Tony's crime family is also on the rocks, as doubts linger about the possibility of an informer in the ranks. Sure, they killed one snitch last year, but these guys are like roaches, and the cops continue to sniff just a bit too close at Tony's heels.

All the great aspects of Season 1 are back in force - the terrific actors who have been cast in the roles of their lives, the witty writing, the massive budget that allows for one episode to be filmed back in dear old Italia, and the freedom of pay-cable that allows "The Sopranos" to revel in the violence and debauchery that follows this hypnotically flawed family.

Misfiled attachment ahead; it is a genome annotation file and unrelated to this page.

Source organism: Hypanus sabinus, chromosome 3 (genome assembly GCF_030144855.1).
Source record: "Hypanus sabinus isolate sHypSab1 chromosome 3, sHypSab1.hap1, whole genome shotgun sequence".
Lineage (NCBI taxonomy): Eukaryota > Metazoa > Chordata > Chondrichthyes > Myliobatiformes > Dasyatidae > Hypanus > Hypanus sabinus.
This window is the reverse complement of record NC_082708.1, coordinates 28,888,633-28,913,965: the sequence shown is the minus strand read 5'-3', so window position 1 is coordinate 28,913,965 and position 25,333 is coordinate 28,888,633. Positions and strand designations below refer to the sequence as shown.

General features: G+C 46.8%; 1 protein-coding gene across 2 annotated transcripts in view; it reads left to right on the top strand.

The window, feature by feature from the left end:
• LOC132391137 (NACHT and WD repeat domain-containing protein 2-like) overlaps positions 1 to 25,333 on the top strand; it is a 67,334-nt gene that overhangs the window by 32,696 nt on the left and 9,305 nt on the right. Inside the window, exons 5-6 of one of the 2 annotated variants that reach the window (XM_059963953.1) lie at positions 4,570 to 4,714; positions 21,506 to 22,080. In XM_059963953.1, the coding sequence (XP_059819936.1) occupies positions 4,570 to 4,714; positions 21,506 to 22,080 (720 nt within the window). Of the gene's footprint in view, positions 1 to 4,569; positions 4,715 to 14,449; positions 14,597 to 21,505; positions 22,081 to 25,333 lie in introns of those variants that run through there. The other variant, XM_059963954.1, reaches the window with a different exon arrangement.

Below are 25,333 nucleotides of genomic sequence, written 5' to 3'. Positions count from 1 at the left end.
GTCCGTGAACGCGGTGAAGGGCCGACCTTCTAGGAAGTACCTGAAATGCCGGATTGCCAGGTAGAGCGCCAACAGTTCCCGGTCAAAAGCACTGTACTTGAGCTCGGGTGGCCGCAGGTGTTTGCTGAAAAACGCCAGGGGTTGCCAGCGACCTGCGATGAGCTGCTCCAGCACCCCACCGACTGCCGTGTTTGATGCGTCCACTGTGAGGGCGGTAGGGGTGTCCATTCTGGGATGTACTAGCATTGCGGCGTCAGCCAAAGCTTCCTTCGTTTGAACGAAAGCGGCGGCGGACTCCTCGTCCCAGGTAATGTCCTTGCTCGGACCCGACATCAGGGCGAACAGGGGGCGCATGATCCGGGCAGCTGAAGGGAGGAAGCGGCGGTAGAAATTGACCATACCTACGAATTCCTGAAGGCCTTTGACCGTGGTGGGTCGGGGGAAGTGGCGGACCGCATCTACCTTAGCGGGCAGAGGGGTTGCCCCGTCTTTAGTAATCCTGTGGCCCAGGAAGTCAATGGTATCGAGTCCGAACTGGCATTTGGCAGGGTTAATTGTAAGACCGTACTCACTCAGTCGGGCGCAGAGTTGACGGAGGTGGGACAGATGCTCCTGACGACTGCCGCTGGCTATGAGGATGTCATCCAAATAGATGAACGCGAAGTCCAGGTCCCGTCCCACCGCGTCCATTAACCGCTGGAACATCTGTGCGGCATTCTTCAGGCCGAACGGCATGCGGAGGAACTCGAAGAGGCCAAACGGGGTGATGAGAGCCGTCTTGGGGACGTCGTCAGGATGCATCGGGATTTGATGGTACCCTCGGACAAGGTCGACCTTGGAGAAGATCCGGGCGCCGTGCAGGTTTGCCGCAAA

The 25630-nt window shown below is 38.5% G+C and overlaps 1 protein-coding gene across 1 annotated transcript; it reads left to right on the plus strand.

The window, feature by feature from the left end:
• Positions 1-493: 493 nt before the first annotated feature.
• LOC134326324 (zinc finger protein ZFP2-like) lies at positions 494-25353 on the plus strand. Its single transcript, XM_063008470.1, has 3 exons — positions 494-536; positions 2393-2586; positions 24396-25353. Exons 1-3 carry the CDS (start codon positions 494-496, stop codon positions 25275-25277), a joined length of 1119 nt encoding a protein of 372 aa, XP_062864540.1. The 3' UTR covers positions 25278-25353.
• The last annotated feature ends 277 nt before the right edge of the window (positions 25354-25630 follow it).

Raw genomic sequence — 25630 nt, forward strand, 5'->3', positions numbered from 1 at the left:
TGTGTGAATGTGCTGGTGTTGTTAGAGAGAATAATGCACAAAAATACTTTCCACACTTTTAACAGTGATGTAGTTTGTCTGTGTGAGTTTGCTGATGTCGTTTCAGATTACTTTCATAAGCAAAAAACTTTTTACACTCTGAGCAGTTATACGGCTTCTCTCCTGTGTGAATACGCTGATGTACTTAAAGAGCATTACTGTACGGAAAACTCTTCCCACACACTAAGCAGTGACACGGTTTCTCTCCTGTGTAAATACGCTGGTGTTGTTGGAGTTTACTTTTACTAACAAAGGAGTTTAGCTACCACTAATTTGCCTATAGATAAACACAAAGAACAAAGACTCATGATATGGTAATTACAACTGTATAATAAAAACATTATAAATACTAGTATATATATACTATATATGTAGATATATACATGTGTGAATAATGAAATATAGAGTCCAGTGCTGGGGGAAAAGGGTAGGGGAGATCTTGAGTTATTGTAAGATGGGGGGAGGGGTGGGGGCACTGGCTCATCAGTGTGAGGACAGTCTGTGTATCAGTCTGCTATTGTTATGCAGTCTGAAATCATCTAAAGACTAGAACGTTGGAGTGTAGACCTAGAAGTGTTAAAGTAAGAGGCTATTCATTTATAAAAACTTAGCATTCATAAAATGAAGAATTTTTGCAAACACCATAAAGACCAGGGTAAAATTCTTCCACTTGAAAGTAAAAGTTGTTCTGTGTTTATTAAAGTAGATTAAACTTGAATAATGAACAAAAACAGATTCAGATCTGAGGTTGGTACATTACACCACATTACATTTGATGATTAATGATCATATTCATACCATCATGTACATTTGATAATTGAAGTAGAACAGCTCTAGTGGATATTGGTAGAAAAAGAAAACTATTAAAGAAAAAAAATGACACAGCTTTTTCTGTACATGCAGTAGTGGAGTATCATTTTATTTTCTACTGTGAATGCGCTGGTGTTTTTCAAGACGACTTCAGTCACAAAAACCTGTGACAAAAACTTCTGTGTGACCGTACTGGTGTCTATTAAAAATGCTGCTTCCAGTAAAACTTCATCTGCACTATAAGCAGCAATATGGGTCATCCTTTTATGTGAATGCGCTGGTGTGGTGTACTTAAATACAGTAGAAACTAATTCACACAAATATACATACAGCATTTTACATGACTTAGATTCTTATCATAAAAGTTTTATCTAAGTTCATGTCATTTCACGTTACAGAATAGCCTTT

The only aspect of Season 2 that seems to lose a bit of steam is Tony's relationship with Dr. Melfi. Their relationship grows, but mainly due to distance because we see as many scenes with Dr. Melfi and her own shrink as we do with Dr. Melfi and Tony. Dr. Melfi remains one of the most beloved characters in the series, to be sure, but the show has the luxury of knowing it's a smash hit and Season 2 allows Tony and Dr. Melfi to let their relationship grow patiently.

Oh, and one more thing makes Tony's life a living hell. Meadow is a gifted high school senior and her dream school is Berkeley, which is pretty much a nightmare for a mob guy from New Jersey with only a semester and a half at Seton Hall under his belt.

If you haven't seen "The Sopranos," you must watch Season 1 first - don't dive into this series in mid-stream. But you must dive in.
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on 8 March 2003